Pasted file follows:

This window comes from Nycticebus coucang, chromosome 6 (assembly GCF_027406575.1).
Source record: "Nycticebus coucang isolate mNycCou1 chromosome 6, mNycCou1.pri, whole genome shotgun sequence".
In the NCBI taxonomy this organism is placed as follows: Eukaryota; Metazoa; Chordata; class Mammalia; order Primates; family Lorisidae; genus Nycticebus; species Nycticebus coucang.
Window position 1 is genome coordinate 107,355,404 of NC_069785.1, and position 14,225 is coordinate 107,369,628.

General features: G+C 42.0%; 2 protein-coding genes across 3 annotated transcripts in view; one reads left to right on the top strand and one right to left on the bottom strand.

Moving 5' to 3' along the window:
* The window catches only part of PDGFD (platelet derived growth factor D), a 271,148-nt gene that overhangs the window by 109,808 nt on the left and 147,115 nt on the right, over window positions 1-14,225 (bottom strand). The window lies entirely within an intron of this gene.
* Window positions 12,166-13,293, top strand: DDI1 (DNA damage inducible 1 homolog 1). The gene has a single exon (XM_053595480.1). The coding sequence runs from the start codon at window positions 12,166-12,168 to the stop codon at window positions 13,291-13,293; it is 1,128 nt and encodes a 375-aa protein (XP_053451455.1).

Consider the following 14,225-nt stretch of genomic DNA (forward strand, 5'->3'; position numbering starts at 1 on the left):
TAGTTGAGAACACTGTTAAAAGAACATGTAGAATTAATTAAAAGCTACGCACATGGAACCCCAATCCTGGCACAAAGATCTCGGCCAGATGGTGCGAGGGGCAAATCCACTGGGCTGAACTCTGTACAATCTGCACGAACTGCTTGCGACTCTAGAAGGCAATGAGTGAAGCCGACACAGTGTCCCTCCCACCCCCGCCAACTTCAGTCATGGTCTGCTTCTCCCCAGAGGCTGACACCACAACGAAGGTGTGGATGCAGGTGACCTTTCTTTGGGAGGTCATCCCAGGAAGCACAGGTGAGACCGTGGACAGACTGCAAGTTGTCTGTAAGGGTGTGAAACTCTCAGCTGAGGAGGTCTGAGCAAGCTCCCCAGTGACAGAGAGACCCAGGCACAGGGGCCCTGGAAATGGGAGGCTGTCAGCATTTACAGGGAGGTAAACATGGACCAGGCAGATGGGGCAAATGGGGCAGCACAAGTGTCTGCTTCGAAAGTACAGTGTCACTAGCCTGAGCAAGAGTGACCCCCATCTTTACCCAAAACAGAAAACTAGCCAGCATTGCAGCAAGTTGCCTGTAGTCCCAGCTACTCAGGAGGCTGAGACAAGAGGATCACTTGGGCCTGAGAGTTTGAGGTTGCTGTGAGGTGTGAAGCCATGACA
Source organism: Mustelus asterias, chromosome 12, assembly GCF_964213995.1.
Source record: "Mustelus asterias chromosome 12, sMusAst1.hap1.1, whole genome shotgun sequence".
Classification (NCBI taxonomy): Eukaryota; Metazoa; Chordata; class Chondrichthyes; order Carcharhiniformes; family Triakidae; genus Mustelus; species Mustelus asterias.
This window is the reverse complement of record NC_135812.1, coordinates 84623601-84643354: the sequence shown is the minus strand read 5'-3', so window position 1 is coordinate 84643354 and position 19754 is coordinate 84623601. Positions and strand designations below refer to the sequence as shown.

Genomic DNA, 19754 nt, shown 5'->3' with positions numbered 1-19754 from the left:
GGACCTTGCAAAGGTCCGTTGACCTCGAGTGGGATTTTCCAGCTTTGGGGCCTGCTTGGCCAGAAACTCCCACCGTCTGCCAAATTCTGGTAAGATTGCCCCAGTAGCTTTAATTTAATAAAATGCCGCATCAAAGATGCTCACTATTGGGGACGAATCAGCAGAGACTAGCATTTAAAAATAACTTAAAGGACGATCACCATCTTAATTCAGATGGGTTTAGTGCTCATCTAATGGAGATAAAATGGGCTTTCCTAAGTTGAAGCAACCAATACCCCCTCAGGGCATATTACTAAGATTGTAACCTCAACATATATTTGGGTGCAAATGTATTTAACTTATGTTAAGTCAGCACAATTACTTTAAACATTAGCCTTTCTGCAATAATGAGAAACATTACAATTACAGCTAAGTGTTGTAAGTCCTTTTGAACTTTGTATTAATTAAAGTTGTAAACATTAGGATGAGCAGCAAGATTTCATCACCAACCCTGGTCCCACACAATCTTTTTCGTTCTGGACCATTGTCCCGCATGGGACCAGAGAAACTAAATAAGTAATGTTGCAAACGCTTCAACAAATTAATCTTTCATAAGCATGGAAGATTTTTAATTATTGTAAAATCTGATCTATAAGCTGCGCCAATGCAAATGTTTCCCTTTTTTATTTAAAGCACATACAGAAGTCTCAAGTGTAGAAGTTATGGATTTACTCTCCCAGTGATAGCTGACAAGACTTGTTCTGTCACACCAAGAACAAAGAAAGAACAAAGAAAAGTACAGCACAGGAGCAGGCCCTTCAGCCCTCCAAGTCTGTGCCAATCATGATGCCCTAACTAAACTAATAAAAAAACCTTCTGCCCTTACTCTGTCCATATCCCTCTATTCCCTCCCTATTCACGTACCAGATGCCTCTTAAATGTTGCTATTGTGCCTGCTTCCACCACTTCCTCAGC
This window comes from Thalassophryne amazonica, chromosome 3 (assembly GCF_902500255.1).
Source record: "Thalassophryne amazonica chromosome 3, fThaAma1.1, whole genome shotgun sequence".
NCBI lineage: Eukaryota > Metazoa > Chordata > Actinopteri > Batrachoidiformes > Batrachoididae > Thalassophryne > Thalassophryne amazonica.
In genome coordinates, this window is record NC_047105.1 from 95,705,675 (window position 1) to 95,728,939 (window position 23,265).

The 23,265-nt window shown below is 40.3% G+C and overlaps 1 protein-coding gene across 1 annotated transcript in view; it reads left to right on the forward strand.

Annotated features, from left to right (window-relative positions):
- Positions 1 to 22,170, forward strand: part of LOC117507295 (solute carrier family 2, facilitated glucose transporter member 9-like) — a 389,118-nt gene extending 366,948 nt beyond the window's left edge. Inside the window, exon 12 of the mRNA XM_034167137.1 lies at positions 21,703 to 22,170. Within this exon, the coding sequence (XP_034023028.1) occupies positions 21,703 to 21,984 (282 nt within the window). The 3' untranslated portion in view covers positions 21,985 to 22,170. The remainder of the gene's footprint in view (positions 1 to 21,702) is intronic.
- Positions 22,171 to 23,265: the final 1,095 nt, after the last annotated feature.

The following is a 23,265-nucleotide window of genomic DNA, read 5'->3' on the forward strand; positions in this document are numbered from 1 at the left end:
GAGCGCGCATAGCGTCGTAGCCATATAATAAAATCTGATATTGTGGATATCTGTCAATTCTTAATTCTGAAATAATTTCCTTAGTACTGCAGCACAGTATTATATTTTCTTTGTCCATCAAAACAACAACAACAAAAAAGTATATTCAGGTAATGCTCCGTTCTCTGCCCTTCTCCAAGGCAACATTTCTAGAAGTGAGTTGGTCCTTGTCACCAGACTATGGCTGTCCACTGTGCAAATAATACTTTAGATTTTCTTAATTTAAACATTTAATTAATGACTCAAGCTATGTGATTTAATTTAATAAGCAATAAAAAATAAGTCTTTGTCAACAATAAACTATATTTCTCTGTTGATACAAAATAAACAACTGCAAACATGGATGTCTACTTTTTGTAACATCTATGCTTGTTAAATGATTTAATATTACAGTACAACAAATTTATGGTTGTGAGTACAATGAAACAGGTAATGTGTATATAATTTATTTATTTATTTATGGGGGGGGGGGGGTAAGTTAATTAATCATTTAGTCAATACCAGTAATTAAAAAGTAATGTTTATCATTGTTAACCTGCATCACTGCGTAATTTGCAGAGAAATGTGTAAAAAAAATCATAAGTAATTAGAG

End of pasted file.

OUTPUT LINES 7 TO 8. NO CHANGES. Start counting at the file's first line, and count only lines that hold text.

* The window catches only part of PDGFD (platelet derived growth factor D), a 271,148-nt gene that overhangs the window by 109,808 nt on the left and 147,115 nt on the right, over window positions 1-14,225 (bottom strand). The window lies entirely within an intron of this gene.
* Window positions 12,166-13,293, top strand: DDI1 (DNA damage inducible 1 homolog 1). The gene has a single exon (XM_053595480.1). The coding sequence runs from the start codon at window positions 12,166-12,168 to the stop codon at window positions 13,291-13,293; it is 1,128 nt and encodes a 375-aa protein (XP_053451455.1).